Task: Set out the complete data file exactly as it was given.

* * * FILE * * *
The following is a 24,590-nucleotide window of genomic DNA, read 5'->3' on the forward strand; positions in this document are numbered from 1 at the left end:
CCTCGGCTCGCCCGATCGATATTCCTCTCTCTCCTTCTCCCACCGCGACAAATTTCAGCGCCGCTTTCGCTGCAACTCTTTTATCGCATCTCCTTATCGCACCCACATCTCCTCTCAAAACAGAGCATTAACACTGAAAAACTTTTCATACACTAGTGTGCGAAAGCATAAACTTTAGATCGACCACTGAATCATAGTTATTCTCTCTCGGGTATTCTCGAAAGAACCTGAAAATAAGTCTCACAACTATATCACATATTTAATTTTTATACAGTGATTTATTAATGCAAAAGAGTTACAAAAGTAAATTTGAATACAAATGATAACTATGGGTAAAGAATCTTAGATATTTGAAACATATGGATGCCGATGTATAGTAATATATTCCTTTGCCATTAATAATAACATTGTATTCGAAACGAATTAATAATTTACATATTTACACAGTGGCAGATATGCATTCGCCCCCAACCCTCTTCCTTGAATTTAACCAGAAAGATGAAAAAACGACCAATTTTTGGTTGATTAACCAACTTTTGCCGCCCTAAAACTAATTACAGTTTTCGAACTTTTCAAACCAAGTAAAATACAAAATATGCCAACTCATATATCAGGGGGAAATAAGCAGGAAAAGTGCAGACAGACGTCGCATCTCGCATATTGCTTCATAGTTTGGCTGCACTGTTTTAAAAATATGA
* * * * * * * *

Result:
The following is a 24,590-nucleotide window of genomic DNA, read 5'->3' on the forward strand; positions in this document are numbered from 1 at the left end:
CCTCGGCTCGCCCGATCGATATTCCTCTCTCTCCTTCTCCCACCGCGACAAATTTCAGCGCCGCTTTCGCTGCAACTCTTTTATCGCATCTCCTTATCGCACCCACATCTCCTCTCAAAACAGAGCATTAACACTGAAAAACTTTTCATACACTAGTGTGCGAAAGCATAAACTTTAGATCGACCACTGAATCATAGTTATTCTCTCTCGGGTATTCTCGAAAGAACCTGAAAATAAGTCTCACAACTATATCACATATTTAATTTTTATACAGTGATTTATTAATGCAAAAGAGTTACAAAAGTAAATTTGAATACAAATGATAACTATGGGTAAAGAATCTTAGATATTTGAAACATATGGATGCCGATGTATAGTAATATATTCCTTTGCCATTAATAATAACATTGTATTCGAAACGAATTAATAATTTACATATTTACACAGTGGCAGATATGCATTCGCCCCCAACCCTCTTCCTTGAATTTAACCAGAAAGATGAAAAAACGACCAATTTTTGGTTGATTAACCAACTTTTGCCGCCCTAAAACTAATTACAGTTTTCGAACTTTTCAAACCAAGTAAAATACAAAATATGCCAACTCATATATCAGGGGGAAATAAGCAGGAAAAGTGCAGACAGACGTCGCATCTCGCATATTGCTTCATAGTTTGGCTGCACTGTTTTAAAAATATGA